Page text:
“On the other hand, I kind of want to see what the McClutchy’s {sic} will do. I don’t think they have any intention of building this project. If I do not appeal than {sic} the McClutchy’s {sic} will have no more excuses for not building their project.

“I will be deciding in the next couple of weeks on whether to appeal this decision or not. We shall see.”


JHM’s attorney, Peter Nolin, declined to comment.

Woods Matthews said:

“Superior Court Judge Charles Lee’s ruling is the third lawsuit brought by Jason Milligan against the City to be dismissed. This is the latest in a series of decisions that have found no merit in Milligan’s attempts to stop this project from moving forward. On behalf of Norwalk residents, the City ​and Redevelopment Agency will continue to work hard to move this project forward as planned.

“More than two years ago, the City and Redevelopment Agency went through a public process and negotiated changes to an existing development agreement with the developer, JHM Group and the current property owner, Citibank, that would allow for the new Wall Street Place Project to move forward.

“Now that these lawsuits are behind us, City leaders are eager to work with JHM Group and Citibank on next steps.”

Murals in the Leonard Street parking lot, owned by real estate broker Jason Milligan. The City and Norwalk Redevelopment Agency seek to overturn Milligan’s 2018 purchase of the property.

‘Resolved’ before New Year’s?

What were the other two lawsuits?

“Earlier this year, the Court dismissed a lawsuit that was contentiously litigated by the parties for years which Mr. Milligan filed to try to invalidate the underlying Redevelopment Plan,” Woods Mathews explained.

Judge Sheila Ozalis granted what’s called “summary judgment” in that lawsuit, although Milligan is among those who acknowledge such a decision is highly unusual in Connecticut. Corporation Counsel Mario Coppola, speaking recently to the Board of Estimate and Taxation, called the ruling “pretty extraordinary for a case of that significance.”

Milligan has filed an appeal.

The other “lawsuit” Woods Matthews cites is a motion in what’s typically called “the main lawsuit:” Milligan was sued by the City and the Norwalk Redevelopment Agency for buying five properties slated to be used for POKO Phase II.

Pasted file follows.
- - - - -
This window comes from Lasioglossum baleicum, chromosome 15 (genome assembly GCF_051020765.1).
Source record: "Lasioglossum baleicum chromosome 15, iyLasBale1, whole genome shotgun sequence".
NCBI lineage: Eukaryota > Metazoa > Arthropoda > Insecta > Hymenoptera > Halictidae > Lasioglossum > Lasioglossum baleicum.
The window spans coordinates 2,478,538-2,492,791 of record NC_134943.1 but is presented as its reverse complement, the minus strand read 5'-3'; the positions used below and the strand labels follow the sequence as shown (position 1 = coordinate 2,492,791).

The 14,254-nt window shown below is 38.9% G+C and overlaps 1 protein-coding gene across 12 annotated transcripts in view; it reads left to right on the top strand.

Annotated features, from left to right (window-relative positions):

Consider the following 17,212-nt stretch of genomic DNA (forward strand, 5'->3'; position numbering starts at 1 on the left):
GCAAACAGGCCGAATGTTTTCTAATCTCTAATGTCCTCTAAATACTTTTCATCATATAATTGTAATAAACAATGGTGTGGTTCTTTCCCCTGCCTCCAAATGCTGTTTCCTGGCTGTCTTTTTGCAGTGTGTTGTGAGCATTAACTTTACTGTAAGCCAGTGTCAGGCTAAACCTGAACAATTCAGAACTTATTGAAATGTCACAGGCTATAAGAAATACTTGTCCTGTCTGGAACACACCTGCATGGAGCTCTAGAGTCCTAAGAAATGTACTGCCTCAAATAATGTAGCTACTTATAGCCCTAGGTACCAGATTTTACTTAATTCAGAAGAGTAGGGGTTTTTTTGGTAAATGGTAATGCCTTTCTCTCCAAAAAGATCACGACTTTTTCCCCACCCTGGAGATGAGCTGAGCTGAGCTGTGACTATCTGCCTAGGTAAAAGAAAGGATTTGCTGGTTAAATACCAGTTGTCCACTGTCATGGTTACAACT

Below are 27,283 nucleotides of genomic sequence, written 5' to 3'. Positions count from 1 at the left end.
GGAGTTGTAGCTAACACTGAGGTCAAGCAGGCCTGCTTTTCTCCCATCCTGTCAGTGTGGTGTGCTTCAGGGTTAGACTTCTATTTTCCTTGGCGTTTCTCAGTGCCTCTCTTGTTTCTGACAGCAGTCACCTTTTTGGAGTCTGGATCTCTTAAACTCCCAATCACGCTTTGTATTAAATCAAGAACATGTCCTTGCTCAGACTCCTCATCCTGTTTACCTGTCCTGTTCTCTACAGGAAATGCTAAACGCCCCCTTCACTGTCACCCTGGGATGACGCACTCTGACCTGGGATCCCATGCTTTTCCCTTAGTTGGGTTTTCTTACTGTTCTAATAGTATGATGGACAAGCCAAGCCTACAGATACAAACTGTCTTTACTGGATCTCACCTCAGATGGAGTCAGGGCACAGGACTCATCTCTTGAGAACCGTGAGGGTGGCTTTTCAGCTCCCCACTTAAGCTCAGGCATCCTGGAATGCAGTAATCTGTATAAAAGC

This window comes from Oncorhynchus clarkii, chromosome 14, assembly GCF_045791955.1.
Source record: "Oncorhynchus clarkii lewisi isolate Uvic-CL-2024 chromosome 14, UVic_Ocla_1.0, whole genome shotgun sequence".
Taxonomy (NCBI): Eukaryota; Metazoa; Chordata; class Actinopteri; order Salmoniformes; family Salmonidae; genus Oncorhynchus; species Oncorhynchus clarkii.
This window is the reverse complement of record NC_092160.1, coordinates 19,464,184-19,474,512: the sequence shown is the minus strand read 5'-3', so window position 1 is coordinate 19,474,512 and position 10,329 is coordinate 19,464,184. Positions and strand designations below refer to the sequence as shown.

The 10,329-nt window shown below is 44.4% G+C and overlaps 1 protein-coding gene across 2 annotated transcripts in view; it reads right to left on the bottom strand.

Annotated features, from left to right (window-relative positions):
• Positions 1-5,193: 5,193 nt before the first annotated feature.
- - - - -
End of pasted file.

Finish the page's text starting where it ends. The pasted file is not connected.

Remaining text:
The contention zoomed skyward and legal papers increased geometrically in April 2021 when Judge Sheila Ozalis, who took over when Lee was forced to retire, allowed the plaintiffs to add various POKO legal entities and the widow of late POKO principal Ken Olson as defendants in the case.

That’s added complications and Ozalis recently pushed the trial forward from September to March, marking the third court date extension in just over a year.

“The good news is that Judge Ozalis ordered we all attend mediation prior to November 30th,” Milligan said in an email. “I am optimistic we can find a resolution. I am eager to try to resolve things through diplomacy. Everyone would be so much better off, and it would happen so much sooner.”

Artwork funded by Jason Milligan, in close proximity to Wall Street Place.

Before the mediation, Ozalis will hear arguments on the City and Redevelopment Agency’s motion for summary judgment, a request that she decide the case without a trial.

Milligan takes issue with a prediction recently made by Coppola in May that the lawsuit will be “resolved within the next year,” maybe before New Year’s.  “There is an end in sight with regard to the litigation,” Coppola said to the BET, adding that “every substantial decision has been in our favor.”

“The only way that all the lawsuits will end ‘soon’ is if we settle them,” Milligan said. Otherwise, he predicted “a Jury trial with lots of witnesses,” although the plaintiffs have objected to his request for a jury trial and Ozalis has yet to rule.